Irish Foreign Minister Coveney survives no-confidence vote – POLITICO


DUBLIN — Irish Foreign Minister Simon Coveney survived a no-confidence vote Wednesday night over his bungled handling of a United Nations appointment — but the dispute dealt fresh damage to Prime Minister Micheál Martin.

The main opposition Sinn Féin party’s motion to oust Coveney was always doomed to failure given the coalition government’s solid majority. Following an ill-tempered two-hour debate featuring vulgar heckling from the Sinn Féin benches, lawmakers voted 92-59 to keep Coveney as Ireland’s point man for post-Brexit relations with Britain.

But as government lawmakers noted, Sinn Féin’s challenge sought to deepen divisions within the ranks of Martin’s struggling Fianna Fáil party. In this it was successful.

Shortly before the debate began, Fianna Fáil lawmaker Marc MacSharry announced he was resigning the party’s whip to join Sinn Féin and other left-wing lawmakers in opposing Coveney, a leading figure in the centrist Fine Gael party.

Martin had warned that any Fianna Fáil lawmaker who voted against Coveney, or abstained, would face a six-month suspension from the party’s parliamentary caucus.

MacSharry, the son of former European commissioner Ray MacSharry, opted to jump first. In his resignation letter, he derided Martin’s leadership as “consistent with an undemocratic totalitarian regime rather than a socialist democratic party of the people.”

The debate — on the first day of the new parliamentary session — showcased wider signs of unease within Fianna Fáil, which has seen its public support cut in half since agreeing last year to share power with historic rivals Fine Gael for the first time.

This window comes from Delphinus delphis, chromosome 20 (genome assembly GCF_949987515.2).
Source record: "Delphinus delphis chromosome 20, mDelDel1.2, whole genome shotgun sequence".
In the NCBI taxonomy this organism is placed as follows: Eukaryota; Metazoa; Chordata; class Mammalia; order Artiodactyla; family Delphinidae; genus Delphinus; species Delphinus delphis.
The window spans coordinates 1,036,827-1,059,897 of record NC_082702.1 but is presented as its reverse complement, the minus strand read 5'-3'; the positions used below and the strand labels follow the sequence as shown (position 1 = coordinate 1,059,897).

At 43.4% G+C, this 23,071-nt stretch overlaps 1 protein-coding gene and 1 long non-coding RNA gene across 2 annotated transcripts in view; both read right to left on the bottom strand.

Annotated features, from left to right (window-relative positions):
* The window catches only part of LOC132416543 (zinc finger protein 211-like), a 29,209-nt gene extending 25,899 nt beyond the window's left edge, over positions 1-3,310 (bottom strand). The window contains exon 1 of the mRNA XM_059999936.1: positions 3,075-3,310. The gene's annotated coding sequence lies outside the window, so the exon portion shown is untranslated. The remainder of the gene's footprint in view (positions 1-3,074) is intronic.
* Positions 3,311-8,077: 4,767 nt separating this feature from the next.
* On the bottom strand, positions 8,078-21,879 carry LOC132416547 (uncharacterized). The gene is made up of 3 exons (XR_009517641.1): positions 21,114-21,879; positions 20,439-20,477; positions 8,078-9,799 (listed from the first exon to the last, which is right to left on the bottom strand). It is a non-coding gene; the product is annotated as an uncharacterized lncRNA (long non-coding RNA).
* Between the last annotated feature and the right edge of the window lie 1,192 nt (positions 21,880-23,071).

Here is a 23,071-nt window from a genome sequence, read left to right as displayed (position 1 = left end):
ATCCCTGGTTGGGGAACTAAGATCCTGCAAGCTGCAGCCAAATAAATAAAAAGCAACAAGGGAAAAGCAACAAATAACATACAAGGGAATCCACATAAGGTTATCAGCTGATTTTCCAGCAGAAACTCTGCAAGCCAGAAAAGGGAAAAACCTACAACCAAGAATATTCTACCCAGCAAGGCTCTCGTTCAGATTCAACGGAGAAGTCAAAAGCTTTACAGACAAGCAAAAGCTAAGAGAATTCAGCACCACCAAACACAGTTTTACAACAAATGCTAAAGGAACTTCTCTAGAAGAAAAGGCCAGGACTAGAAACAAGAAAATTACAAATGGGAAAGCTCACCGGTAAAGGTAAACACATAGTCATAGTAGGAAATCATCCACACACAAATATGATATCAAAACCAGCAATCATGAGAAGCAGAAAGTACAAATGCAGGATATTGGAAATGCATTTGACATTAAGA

Much of that support has shifted to Sinn Féin, which thanks to MacSharry’s resignation is now the largest party in Dáil Éireann, with 37 seats to Fianna Fáil’s remaining 36.

Martin is scheduled to swap positions on December 15 with Deputy Prime Minister Leo Varadkar, the Fine Gael leader, under the terms of their pact. While their coalition was built to last until 2024, several Fianna Fáil lawmakers warned Wednesday night that their backing shouldn’t be taken for granted.

“It would be presumptuous for anyone to believe or presume they have majority support,” said Fianna Fáil’s Barry Cowen, who was forced by Martin to step down last year as agriculture minister after failing to disclose a drink driving offense. “The people wish, expect and deserve to see good governance, not sideshows or ineptitude.”

Fine Gael’s heavyweights showered praise on Coveney, who has apologized repeatedly for his handling of an aborted appointment of a former Cabinet colleague, Katherine Zappone, as a part-time envoy to the United Nations.

Varadkar called Coveney “diligent, knowledgeable, sincere, supportive and loyal.” He derided Sinn Féin, the main Irish nationalist party in Northern Ireland’s cross-community government, as unprincipled hypocrites.

Noting Coveney’s lead role in brokering a 2020 revival of power-sharing in Northern Ireland, he said Sinn Féin leaders should offer him “their thanks and their respect, not their opprobrium.”

“Sinn Féin knows the work that he put in to ensure there was no hard border on our island,” he said, referring to the Brexit trade protocol that shifted the EU trade border on British goods to Northern Ireland’s ports. “Yet they seek tonight to hound an honorable man out of office for cheap publicity and political gain.”

Like Martin, Varadkar described Coveney’s missteps on the Zappone role as small potatoes in a world of colossal challenges. He appealed for “a sense of proportion and balance. If everything is a disgrace or a crisis or a scandal, then nothing really is.”

And to cries of “bullshit!” from the opposite side of the chamber, Varadkar cast Sinn Féin as a party of shady finances and hyper-partisan appointments. In Northern Ireland, he said, “Sinn Fein operates an international center of excellence when it comes to cronyism.”




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